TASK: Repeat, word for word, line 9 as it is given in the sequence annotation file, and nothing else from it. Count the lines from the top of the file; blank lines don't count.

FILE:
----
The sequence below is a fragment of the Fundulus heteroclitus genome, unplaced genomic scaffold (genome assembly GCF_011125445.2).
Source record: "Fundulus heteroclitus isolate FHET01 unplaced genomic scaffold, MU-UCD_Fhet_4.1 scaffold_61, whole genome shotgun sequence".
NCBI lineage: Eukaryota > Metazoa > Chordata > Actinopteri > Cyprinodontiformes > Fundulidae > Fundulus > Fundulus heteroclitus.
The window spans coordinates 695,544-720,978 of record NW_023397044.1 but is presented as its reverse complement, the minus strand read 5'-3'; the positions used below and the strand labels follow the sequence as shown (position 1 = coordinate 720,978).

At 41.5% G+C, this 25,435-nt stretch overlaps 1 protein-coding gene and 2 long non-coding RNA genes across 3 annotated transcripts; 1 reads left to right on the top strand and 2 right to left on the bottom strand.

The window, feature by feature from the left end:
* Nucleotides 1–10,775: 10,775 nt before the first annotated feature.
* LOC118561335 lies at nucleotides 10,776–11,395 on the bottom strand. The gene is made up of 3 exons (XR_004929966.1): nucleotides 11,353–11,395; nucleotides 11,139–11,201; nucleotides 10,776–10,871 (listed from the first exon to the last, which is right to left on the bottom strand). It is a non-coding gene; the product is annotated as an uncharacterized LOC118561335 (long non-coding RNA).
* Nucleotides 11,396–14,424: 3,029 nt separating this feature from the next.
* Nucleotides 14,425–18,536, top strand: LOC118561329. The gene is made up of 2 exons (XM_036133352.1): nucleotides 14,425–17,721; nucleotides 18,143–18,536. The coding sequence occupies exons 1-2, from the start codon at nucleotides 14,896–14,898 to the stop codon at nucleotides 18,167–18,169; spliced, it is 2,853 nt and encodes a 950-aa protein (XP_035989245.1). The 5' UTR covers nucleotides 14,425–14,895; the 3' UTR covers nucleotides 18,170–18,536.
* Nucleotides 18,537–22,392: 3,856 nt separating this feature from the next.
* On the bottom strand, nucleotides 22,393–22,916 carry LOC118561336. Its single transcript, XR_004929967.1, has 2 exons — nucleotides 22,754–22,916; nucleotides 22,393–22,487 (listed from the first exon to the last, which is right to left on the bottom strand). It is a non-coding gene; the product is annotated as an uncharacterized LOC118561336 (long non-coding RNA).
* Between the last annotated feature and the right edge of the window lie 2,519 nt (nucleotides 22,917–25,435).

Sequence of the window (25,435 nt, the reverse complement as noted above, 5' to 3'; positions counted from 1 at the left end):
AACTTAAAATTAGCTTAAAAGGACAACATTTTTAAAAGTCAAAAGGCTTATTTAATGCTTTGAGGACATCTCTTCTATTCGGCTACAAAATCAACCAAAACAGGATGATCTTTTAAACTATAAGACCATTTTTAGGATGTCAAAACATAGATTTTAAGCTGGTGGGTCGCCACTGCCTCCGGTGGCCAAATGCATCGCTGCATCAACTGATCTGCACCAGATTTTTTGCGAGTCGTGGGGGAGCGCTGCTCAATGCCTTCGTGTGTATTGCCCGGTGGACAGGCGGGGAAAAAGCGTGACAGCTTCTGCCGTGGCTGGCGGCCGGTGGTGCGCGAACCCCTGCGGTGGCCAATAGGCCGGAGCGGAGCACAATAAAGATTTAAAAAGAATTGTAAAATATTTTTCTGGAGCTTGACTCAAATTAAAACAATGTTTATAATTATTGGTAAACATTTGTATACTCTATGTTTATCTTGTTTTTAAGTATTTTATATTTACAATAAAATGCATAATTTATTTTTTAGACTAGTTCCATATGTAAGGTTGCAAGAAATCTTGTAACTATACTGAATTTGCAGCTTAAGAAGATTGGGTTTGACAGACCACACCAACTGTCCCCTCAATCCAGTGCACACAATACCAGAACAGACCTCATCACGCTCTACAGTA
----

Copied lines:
* Nucleotides 11,396–14,424: 3,029 nt separating this feature from the next.